Five Tips On Getting Paid What You Are Truly Worth

6 Mar

One of the most interesting sessions at the masterclass organized by Printivo during the just-concluded Social Media Week was Ayomidotun freeborn’s, where he dwelt specifically on how creatives wouldn’t just make money but make that which is commensurate with their true worth.

Ayomidotun Freeborn

 

1. Put yourself out there

Is there any skill you possess and would like to make money from? Do all you can to let people know about you. This can be achieved by meeting new people (especially during networking events) and also harnessing the powers of social media. Take time to create a decent social media profile where you can put your craft in display or talk about it. Start a blog where you can document your idea about your craft. This will further project you as an organized business person.

2. Don’t price yourself low

No matter what, do all you can to ask for the amount you are convinced is commensurate with the amount of Labour you’d be inputting. Never under-price yourself by trying not to lose a customer as is the case with many starters. To make things worse, there are instances where a potential customer will pick someone more expensive if your price is ‘relatively‘ low.

3. It’s not (too) bad to work for free at the beginning

Starting out your business, ‘strategically’ doing a few things for free wouldn’t be a bad move as this will further reinforce your move towards putting yourself out there as explained in point 1 above. These free gigs/services will help you build a portfolio which can be used in convincing future clients about your potentials.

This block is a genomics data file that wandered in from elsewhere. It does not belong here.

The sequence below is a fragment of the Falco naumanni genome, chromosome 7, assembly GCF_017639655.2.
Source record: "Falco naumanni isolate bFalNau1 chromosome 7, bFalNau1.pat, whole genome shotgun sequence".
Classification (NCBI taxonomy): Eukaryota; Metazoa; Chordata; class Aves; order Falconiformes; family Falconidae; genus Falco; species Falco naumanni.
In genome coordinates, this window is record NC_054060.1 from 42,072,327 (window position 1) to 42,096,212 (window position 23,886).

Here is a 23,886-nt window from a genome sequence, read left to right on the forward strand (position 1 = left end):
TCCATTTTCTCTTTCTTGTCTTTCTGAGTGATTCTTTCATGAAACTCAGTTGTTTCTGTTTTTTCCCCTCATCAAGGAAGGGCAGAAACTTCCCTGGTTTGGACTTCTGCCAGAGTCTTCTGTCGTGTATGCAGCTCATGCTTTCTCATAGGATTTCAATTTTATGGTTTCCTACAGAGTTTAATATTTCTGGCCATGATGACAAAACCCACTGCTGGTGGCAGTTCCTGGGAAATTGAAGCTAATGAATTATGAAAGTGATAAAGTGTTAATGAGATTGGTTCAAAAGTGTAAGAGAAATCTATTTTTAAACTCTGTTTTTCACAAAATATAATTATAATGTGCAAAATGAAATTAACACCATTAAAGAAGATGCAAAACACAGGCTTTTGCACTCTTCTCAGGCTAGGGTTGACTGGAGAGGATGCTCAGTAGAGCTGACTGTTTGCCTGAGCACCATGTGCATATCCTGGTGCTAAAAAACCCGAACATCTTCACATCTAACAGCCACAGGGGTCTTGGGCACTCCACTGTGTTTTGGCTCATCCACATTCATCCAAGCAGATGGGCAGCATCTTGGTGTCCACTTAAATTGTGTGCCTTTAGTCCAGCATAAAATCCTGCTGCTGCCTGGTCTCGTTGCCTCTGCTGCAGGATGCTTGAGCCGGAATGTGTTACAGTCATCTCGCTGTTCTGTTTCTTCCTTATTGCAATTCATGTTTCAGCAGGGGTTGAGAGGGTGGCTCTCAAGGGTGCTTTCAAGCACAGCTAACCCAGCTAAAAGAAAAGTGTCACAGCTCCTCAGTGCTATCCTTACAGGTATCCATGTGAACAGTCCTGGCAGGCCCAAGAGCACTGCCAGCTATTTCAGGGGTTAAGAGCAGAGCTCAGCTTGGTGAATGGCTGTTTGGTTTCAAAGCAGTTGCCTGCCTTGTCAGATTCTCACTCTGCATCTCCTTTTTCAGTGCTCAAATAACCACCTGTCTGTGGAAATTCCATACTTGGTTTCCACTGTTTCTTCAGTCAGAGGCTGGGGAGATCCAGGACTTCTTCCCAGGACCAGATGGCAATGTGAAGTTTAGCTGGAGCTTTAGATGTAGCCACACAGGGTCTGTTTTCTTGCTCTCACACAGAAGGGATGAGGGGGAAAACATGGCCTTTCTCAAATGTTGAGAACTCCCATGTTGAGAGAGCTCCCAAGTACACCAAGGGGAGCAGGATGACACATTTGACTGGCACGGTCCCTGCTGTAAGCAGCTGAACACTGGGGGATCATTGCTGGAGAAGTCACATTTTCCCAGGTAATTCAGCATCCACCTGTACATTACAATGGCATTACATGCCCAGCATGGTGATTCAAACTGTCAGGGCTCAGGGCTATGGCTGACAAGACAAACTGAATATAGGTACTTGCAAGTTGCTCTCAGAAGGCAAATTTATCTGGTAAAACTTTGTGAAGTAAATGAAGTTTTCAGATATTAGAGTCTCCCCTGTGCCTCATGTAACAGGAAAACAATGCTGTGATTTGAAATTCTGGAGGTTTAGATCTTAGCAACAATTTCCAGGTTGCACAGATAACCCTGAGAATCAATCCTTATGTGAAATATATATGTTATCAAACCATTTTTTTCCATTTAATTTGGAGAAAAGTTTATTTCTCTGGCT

You should read about Five Smart and Cheap Ways to Brand Your Small Business

 

4. Invest in yourself

Never get satisfied with your mental and material possessions. Take courses, buy better tools and equipment, pay to attend conferences, spare some time for meetups and boot-camps. All these will in the long run round up to increase your value as a person.

5. Don’t Be Scared To Drop Friends/Customers

Yes. Especially the Low paying customers and parasitic friends. Concerning the customers, surrounding yourself with low paying ones for too long will continually suffocate you, denying you the golden opportunity of advancing farther irrespective of your skill set. On the other hand, your group of friends should be able to add something tangible to your life including introducing you to your desired clients. If your relationship isn’t about how you both can help one another, there’s no reason for keeping them for too long.

 

6. What do You think should be added?

We’d really love to read your contributions.

Here is a link to the pictures taken at the event

 

 

 

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